"We've decided this is the year we're probably going to go with some of our younger guys," Melvin said. "We need to find out about them. We liked our pitching staff last year. The only question we have about them is their durability over the course of the year."
Which leads us, again, to Texas. The Rangers could use another starter. But they just tried Ryan Dempster, a 35-year-old pitch-to-contact righty with a National League portfolio and a fastball that averaged 89.7 mph last season. His 5.09 ERA and 1.43 WHIP weren't exactly inspiring after the Rangers acquired him in July. How enthused would Daniels be about a multiyear deal for Lohse, a pitch-to-contact righty with a primarily National League portfolio, a fastball that averaged 89.5 mph and a penchant for throwing more fly balls than Dempster?
The Rangers might just prefer to keep things internal and let Martin Perez, Justin Grimm and Robbie Ross compete for the No. 5 spot in the rotation and bide their time until Colby Lewis returns from a torn flexor tendon in June.
Soriano opted out of the final year of his contract with the Yankees, then declined New York's $13.3 million qualifying offer because he wanted an opportunity to close and he wasn't going to get it as Mariano Rivera's setup man in the Bronx. Boras denied a report this week that he recently circled back to the Yankees and told them Soriano might be interested in returning on a one-year deal.
"Why would we opt out knowing that Sori wanted the closer role, then call New York and say, 'No, we want to come back knowing we're not going to get the closer role?'" Boras said. "That doesn't make sense. It's illogical."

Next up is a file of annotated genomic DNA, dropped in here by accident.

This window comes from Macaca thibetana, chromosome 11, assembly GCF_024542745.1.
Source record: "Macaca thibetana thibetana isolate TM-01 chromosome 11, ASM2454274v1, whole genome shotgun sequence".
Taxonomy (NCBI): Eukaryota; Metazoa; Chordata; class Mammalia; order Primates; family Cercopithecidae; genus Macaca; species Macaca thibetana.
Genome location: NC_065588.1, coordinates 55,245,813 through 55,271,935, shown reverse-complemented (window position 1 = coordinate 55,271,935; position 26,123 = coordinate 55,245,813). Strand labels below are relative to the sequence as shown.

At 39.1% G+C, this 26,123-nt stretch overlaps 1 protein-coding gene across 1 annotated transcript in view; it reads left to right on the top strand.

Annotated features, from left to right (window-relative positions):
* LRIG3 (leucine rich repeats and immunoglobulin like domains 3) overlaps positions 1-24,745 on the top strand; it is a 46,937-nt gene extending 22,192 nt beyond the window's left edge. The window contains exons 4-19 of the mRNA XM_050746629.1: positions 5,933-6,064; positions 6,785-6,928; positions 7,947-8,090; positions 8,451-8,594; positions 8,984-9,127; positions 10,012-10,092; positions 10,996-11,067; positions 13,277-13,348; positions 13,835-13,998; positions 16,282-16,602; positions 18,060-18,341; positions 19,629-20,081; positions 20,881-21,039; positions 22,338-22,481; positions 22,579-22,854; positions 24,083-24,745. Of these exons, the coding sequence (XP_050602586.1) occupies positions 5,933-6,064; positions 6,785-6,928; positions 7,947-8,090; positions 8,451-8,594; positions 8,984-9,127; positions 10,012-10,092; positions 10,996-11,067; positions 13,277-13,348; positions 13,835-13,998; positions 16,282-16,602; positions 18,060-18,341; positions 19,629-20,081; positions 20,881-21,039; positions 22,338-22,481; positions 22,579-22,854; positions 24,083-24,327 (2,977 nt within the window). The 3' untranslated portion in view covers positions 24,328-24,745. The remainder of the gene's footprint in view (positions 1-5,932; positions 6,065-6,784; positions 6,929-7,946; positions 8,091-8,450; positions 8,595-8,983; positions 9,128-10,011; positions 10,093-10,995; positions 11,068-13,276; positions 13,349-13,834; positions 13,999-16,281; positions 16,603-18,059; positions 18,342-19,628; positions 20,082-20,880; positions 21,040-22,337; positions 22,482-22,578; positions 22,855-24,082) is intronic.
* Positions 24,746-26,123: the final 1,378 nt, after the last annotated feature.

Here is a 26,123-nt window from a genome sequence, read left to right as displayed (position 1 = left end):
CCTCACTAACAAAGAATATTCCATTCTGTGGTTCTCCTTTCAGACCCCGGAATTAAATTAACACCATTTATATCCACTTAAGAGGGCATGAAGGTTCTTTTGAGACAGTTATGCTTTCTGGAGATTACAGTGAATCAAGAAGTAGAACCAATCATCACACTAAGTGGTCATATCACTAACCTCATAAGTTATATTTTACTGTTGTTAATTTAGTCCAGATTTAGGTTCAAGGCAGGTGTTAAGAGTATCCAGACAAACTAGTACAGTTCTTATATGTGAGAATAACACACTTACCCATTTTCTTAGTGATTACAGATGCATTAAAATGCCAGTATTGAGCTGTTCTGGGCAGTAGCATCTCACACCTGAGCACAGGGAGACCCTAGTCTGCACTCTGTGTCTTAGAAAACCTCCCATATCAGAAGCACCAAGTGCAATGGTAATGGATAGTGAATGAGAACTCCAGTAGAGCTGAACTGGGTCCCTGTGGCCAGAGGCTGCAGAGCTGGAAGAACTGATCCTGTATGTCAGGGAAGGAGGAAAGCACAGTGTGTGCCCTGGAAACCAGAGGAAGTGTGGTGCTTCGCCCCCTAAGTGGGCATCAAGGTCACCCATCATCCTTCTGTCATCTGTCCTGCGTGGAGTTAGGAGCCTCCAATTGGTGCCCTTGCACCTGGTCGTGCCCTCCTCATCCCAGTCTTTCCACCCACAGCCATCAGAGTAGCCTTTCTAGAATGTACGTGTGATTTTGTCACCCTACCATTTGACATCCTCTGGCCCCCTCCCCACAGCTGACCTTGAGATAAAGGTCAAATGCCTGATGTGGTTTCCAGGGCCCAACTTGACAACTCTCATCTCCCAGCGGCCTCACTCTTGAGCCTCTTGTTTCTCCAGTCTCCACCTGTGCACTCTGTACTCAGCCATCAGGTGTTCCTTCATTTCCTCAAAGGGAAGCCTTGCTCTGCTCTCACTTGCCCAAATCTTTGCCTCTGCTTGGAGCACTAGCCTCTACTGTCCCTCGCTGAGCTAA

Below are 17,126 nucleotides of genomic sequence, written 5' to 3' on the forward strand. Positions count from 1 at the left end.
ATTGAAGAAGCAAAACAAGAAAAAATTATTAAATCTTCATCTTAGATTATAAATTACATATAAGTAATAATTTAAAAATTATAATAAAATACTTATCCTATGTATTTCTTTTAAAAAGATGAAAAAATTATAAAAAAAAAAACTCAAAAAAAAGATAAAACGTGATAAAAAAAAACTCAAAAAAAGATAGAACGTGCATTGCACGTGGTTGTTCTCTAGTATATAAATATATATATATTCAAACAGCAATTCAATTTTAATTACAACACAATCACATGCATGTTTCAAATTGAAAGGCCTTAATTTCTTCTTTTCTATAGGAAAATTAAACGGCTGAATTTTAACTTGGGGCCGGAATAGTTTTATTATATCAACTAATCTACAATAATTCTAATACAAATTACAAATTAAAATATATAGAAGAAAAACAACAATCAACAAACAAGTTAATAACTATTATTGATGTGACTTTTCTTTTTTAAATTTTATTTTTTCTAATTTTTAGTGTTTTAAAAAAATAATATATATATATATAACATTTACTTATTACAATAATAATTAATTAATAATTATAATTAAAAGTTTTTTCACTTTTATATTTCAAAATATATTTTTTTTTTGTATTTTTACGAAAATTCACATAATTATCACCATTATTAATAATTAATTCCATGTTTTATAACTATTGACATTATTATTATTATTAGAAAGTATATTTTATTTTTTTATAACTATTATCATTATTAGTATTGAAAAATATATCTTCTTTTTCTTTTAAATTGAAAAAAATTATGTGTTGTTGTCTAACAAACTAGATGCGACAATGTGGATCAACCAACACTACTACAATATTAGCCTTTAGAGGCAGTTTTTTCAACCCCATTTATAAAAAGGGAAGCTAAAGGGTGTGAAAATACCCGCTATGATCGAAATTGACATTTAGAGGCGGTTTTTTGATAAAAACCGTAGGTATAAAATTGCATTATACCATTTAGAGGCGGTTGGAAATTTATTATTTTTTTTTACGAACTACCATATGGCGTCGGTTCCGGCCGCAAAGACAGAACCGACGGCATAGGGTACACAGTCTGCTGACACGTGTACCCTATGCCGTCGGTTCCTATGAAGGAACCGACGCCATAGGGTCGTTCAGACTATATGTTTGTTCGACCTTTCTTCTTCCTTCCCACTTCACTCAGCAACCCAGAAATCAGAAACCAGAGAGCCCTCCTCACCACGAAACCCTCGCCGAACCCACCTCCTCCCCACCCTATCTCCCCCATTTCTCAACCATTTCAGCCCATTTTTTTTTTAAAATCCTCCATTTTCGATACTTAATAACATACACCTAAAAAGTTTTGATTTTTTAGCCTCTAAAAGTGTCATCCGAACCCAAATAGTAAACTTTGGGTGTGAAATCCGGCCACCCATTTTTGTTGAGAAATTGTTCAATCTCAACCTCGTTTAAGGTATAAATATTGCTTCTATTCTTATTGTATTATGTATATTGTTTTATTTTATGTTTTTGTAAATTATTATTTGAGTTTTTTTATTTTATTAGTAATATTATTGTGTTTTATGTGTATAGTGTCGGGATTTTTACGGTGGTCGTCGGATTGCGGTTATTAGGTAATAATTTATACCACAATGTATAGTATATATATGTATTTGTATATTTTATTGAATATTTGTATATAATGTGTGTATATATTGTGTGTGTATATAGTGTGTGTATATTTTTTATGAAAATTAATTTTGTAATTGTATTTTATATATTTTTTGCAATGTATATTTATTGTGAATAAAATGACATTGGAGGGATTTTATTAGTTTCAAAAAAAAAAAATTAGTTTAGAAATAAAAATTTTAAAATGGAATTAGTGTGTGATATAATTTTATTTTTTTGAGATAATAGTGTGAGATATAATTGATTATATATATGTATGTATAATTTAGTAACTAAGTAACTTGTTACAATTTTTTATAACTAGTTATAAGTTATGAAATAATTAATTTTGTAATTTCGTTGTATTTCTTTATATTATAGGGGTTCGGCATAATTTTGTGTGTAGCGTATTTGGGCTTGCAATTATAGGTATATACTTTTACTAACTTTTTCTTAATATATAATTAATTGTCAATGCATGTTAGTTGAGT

Where could Soriano land? Detroit keeps making the rounds in speculation because: (A) Boras has a history of striking deals with owner Mike Ilitch and general manager Dave Dombrowski; and (B) the Tigers are a team with legitimate world championship aspirations and no established closer. At the winter meetings in December, Dombrowski said the Tigers are comfortable with the idea of giving rookie Bruce Rondon first crack at the job because they have Joaquin Benoit, Octavio Dotel and Phil Coke as potential security blankets.
"The reality is this guy is a very talented individual. I feel as good with his opportunity as any young pitcher I've ever had coming in to get it done," Dombrowski said of Rondon. But Rondon is 22 years old, has weight issues and has pitched only 29 2/3 innings above Class A ball. If he needs more growth time in the minors, that doesn't bode well for manager Jim Leyland's tobacco consumption.
One other team worth keeping an eye on: Toronto. The Jays have made a huge splash this offseason with trades to add R.A. Dickey, Josh Johnson and Mark Buehrle to the rotation and Jose Reyes to the middle infield. GM Alex Anthopoulos might have spent as much as he cares to spend, and he probably would have serious issues losing a second-round draft pick to sign a closer.
On the other hand, the Jays enter the season with Casey Janssen and Sergio Santos as their top two closer candidates. Santos threw five innings last year before going down with shoulder surgery in April. Janssen, who has one year of closing success on his résumé, underwent a shoulder cleanup in November. That combination seems a little dicey for a team that's suddenly a fashionable AL East title pick.
Soriano isn't the only closer option available. If the Jays want a veteran Plan C, they can always take a look at Brian Wilson, Kyle Farnsworth, Jose Valverde or even Francisco Rodriguez. They're not at Soriano's level, but they would be more affordable and wouldn't require anything in terms of draft-pick compensation.
Valverde and K-Rod, it turns out, are also represented by Scott Boras. At this stage of the offseason, it doesn't matter if general managers are looking for steak or hamburger. They have a pretty good idea which agent is going to be manning the grill.